As more people are able to live a healthy life after cancer, recent research suggests that young women who are diagnosed with ovarian cancer now have the chance to conceive later in life, thanks to safe and successful ovarian transplants.
A review published in the journal Human Reproduction shows that transplants of tissue that has been removed, stored and transplanted back into the same woman can last for 10 years or more in some patients and enable pregnancy in many, with little risk of triggering a relapse of ovarian cancer.
Tissue is removed prior to treatment for cancer, to be replaced later in order to preserve fertility. The fear has previously been that the cancer will return - introduced by cancer cells in the transplanted tissue - but the current research suggests otherwise.
The study was carried out by Dr. Annette Jensen, PhD, from the Laboratory of Reproductive Biology in the Rigshospitalet, Copenhagen, Denmark, and colleagues from the Rigshospitalet, the Odense University Hospital and the Aarhus University Hospital in Denmark.
It tracks the work of the Danish Cryopreservation Program, the ovarian transplantation program that began in Denmark in 2000. Since then, nearly 800 women have had tissue frozen.
Successful pregnancies made possible
The status of 41 women was followed up over 10 years; they had received a total of 53 transplantations of thawed ovarian tissue between 2003-2014. Ovarian function, fertility and the safety of the procedure were assessed.
Average age at the time of freezing the tissue was 29.8 years and 33 years at the time of the first transplant.
Of the 41 women, 32 hoped to conceive. Ten (31%) were successful and had at least one child (14 children in total), including one woman soon to give birth at the time of the study. Eight children were conceived naturally following the transplantation, and six were conceived with the help of in vitro fertilization (IVF).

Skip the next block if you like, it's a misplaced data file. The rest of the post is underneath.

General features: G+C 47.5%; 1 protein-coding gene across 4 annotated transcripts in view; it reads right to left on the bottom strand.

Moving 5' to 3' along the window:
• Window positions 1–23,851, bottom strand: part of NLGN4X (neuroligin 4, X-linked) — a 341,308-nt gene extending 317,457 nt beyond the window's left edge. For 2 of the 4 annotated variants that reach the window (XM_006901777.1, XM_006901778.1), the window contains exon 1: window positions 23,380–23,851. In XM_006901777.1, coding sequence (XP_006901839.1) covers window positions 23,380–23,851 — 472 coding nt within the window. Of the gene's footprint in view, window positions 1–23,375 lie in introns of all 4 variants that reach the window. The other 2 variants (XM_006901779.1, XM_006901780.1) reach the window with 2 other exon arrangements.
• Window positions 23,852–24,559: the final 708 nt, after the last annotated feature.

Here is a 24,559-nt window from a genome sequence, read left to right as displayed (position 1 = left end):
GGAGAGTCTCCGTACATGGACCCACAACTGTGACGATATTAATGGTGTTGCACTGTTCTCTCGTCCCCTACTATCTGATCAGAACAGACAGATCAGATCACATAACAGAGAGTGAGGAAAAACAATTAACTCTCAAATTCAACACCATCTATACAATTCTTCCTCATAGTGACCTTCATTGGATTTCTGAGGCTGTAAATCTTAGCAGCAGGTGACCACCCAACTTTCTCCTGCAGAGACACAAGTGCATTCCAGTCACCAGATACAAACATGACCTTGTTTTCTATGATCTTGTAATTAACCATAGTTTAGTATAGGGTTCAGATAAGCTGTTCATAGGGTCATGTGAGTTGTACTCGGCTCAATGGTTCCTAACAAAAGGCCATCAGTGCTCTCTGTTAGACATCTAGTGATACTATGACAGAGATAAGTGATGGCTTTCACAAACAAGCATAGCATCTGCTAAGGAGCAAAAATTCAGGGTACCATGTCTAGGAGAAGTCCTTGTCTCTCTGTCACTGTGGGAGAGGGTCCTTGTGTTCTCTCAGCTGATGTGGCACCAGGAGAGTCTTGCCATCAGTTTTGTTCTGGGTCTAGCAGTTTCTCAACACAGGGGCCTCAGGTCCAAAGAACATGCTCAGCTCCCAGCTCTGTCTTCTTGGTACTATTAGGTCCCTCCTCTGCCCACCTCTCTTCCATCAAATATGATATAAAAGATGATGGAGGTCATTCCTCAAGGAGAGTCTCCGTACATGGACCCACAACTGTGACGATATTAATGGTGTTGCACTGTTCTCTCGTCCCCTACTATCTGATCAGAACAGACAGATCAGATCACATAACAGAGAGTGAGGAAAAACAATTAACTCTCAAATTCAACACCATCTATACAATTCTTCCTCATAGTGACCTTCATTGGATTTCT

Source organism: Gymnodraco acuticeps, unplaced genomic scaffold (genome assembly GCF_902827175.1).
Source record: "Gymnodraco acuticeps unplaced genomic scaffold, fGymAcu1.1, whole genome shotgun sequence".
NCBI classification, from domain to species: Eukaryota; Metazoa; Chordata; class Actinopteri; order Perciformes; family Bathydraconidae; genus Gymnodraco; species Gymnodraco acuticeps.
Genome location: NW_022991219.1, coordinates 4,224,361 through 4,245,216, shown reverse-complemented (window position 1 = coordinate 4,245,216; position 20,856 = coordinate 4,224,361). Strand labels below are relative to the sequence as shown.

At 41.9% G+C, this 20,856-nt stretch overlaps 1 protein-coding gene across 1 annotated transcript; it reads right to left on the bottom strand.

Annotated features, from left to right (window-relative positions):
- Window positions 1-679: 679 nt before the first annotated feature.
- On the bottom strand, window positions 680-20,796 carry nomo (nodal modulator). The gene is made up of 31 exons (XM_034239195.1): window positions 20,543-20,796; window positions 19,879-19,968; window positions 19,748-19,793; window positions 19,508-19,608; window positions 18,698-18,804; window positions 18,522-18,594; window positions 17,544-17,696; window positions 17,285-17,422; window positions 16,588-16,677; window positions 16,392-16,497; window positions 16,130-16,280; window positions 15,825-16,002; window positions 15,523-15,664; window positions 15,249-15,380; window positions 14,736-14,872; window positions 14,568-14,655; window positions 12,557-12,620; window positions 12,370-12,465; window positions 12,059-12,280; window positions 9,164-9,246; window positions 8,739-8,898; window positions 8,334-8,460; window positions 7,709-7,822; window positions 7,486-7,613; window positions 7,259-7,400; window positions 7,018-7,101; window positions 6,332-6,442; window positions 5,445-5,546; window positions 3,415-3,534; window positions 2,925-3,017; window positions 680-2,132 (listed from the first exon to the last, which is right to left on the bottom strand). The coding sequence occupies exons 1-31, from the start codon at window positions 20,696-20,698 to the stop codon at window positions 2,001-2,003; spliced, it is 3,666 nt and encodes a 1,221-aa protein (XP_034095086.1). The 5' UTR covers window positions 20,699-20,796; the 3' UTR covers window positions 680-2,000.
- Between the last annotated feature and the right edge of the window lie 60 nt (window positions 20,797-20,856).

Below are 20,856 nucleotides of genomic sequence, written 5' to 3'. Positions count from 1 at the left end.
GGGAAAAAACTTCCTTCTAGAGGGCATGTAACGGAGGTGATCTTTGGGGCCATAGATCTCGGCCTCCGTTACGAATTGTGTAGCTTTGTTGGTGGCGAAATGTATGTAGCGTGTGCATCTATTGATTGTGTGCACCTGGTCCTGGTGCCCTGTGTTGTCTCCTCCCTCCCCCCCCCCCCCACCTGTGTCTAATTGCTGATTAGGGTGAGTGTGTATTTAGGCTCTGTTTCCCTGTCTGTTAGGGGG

There were two legal abortions for reasons unrelated to ovarian cancer and one miscarriage in the 19th week of gestation.
Three transplants were done over 10 years ago, six more than 8 years ago and 15 more than 5 years ago. The others have had transplanted tissue for between 6 months and 5 years. Two women became pregnant 5 years after transplantation, suggesting that the tissue maintains fertility even after prolonged periods of time.The full functional lifespan of grafts is still being evaluated, because many of the women's ovaries are continuing to function.
Dr. Jensen says:
"As far as we know, this is the largest series of ovarian tissue transplantation performed worldwide, and these findings show that grafted ovarian tissue is effective in restoring ovarian function in a safe manner. In this series of women, the pregnancy rate was about 30%. The fact that cancer survivors are now able to have a child of their own is an immense quality of life boost for them."
The process can also help normalize levels of circulating sex hormones, which serve various functions in the body, including prevention of early menopause.
No relapse of cancer in ovarian tissue
Contrary to previous fears, there were no relapses in the transplanted ovarian tissue. Of the three relapses that occurred, two were of breast cancer at the site of the original tumors, and one was of Ewing's sarcoma.
- 20,000 women are diagnosed with ovarian cancer in the US each year
- Ovarian cancer is the eighth most common cancer and the fifth leading cause of cancer death
- 14,404 women died of ovarian cancer in the US in 2012.
As progress is made in terms of quality of life after cancer, as well as techniques for removing, freezing, storing and transplanting, fertility preservation is increasingly becoming an integral part of treatment. Safety and effectiveness are still being assessed, but the current study has positive implications.
Women with leukemia have not been given transplants because of the increased risk of spread or recurrence.
The researchers stress the importance of following up women after such transplants. They mention that 30-50% of young women do not receive fertility counseling when diagnosed with cancer, suggesting a need for greater awareness of the possibilities.
The team will continue to monitor the women. "We hope that our results will enable this procedure to be regarded as an established method in other parts of the world, which has an important implication on how it is funded and reimbursed," Jensen concludes.
Medical News Today recently reported on new techniques that may make surgery for ovarian and breast cancer unnecessary.